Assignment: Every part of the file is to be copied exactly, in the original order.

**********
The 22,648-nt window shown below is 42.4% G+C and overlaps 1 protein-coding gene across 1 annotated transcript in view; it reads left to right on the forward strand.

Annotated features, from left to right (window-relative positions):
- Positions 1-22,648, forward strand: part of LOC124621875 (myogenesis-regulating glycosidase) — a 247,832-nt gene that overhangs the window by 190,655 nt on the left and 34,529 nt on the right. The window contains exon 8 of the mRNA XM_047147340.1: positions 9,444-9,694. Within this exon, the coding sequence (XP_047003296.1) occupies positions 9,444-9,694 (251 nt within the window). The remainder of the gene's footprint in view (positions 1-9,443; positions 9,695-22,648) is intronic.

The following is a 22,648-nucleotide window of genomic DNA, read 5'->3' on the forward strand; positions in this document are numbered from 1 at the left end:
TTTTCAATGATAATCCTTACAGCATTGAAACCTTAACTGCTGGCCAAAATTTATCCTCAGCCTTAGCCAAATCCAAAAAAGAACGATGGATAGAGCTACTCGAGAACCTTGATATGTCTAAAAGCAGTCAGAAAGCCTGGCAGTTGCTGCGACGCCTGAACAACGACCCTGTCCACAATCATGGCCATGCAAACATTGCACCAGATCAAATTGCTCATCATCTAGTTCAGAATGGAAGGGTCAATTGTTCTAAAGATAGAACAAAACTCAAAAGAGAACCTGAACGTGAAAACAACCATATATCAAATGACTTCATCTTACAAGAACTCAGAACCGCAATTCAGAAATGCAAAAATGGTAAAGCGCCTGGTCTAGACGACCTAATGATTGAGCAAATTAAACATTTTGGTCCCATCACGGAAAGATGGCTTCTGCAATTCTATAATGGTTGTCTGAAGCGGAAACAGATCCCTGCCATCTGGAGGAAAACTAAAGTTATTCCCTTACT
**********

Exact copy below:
The 22,648-nt window shown below is 42.4% G+C and overlaps 1 protein-coding gene across 1 annotated transcript in view; it reads left to right on the forward strand.

Annotated features, from left to right (window-relative positions):
- Positions 1-22,648, forward strand: part of LOC124621875 (myogenesis-regulating glycosidase) — a 247,832-nt gene that overhangs the window by 190,655 nt on the left and 34,529 nt on the right. The window contains exon 8 of the mRNA XM_047147340.1: positions 9,444-9,694. Within this exon, the coding sequence (XP_047003296.1) occupies positions 9,444-9,694 (251 nt within the window). The remainder of the gene's footprint in view (positions 1-9,443; positions 9,695-22,648) is intronic.

The following is a 22,648-nucleotide window of genomic DNA, read 5'->3' on the forward strand; positions in this document are numbered from 1 at the left end:
TTTTCAATGATAATCCTTACAGCATTGAAACCTTAACTGCTGGCCAAAATTTATCCTCAGCCTTAGCCAAATCCAAAAAAGAACGATGGATAGAGCTACTCGAGAACCTTGATATGTCTAAAAGCAGTCAGAAAGCCTGGCAGTTGCTGCGACGCCTGAACAACGACCCTGTCCACAATCATGGCCATGCAAACATTGCACCAGATCAAATTGCTCATCATCTAGTTCAGAATGGAAGGGTCAATTGTTCTAAAGATAGAACAAAACTCAAAAGAGAACCTGAACGTGAAAACAACCATATATCAAATGACTTCATCTTACAAGAACTCAGAACCGCAATTCAGAAATGCAAAAATGGTAAAGCGCCTGGTCTAGACGACCTAATGATTGAGCAAATTAAACATTTTGGTCCCATCACGGAAAGATGGCTTCTGCAATTCTATAATGGTTGTCTGAAGCGGAAACAGATCCCTGCCATCTGGAGGAAAACTAAAGTTATTCCCTTACT